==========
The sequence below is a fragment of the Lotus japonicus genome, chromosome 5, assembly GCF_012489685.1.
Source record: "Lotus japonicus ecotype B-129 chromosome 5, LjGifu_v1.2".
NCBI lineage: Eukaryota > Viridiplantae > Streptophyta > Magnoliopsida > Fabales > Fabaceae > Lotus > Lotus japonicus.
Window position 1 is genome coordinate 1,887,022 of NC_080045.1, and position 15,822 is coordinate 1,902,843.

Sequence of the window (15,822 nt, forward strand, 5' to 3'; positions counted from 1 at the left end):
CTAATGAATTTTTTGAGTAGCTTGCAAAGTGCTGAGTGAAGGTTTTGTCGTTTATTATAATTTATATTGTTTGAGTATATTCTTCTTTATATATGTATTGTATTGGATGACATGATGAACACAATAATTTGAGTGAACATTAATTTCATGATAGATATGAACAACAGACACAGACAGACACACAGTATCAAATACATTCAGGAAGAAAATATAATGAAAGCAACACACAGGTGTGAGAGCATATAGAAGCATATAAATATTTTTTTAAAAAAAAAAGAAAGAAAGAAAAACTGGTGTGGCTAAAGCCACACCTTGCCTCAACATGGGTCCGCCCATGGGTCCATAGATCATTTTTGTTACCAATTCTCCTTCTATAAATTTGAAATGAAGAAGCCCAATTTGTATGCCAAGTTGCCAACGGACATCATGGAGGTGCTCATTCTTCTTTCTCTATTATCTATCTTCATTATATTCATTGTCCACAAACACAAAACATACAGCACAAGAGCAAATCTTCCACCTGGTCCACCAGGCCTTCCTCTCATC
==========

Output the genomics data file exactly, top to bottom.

The sequence below is a fragment of the Lotus japonicus genome, chromosome 5, assembly GCF_012489685.1.
Source record: "Lotus japonicus ecotype B-129 chromosome 5, LjGifu_v1.2".
NCBI lineage: Eukaryota > Viridiplantae > Streptophyta > Magnoliopsida > Fabales > Fabaceae > Lotus > Lotus japonicus.
Window position 1 is genome coordinate 1,887,022 of NC_080045.1, and position 15,822 is coordinate 1,902,843.

Sequence of the window (15,822 nt, forward strand, 5' to 3'; positions counted from 1 at the left end):
CTAATGAATTTTTTGAGTAGCTTGCAAAGTGCTGAGTGAAGGTTTTGTCGTTTATTATAATTTATATTGTTTGAGTATATTCTTCTTTATATATGTATTGTATTGGATGACATGATGAACACAATAATTTGAGTGAACATTAATTTCATGATAGATATGAACAACAGACACAGACAGACACACAGTATCAAATACATTCAGGAAGAAAATATAATGAAAGCAACACACAGGTGTGAGAGCATATAGAAGCATATAAATATTTTTTTAAAAAAAAAAGAAAGAAAGAAAAACTGGTGTGGCTAAAGCCACACCTTGCCTCAACATGGGTCCGCCCATGGGTCCATAGATCATTTTTGTTACCAATTCTCCTTCTATAAATTTGAAATGAAGAAGCCCAATTTGTATGCCAAGTTGCCAACGGACATCATGGAGGTGCTCATTCTTCTTTCTCTATTATCTATCTTCATTATATTCATTGTCCACAAACACAAAACATACAGCACAAGAGCAAATCTTCCACCTGGTCCACCAGGCCTTCCTCTCATC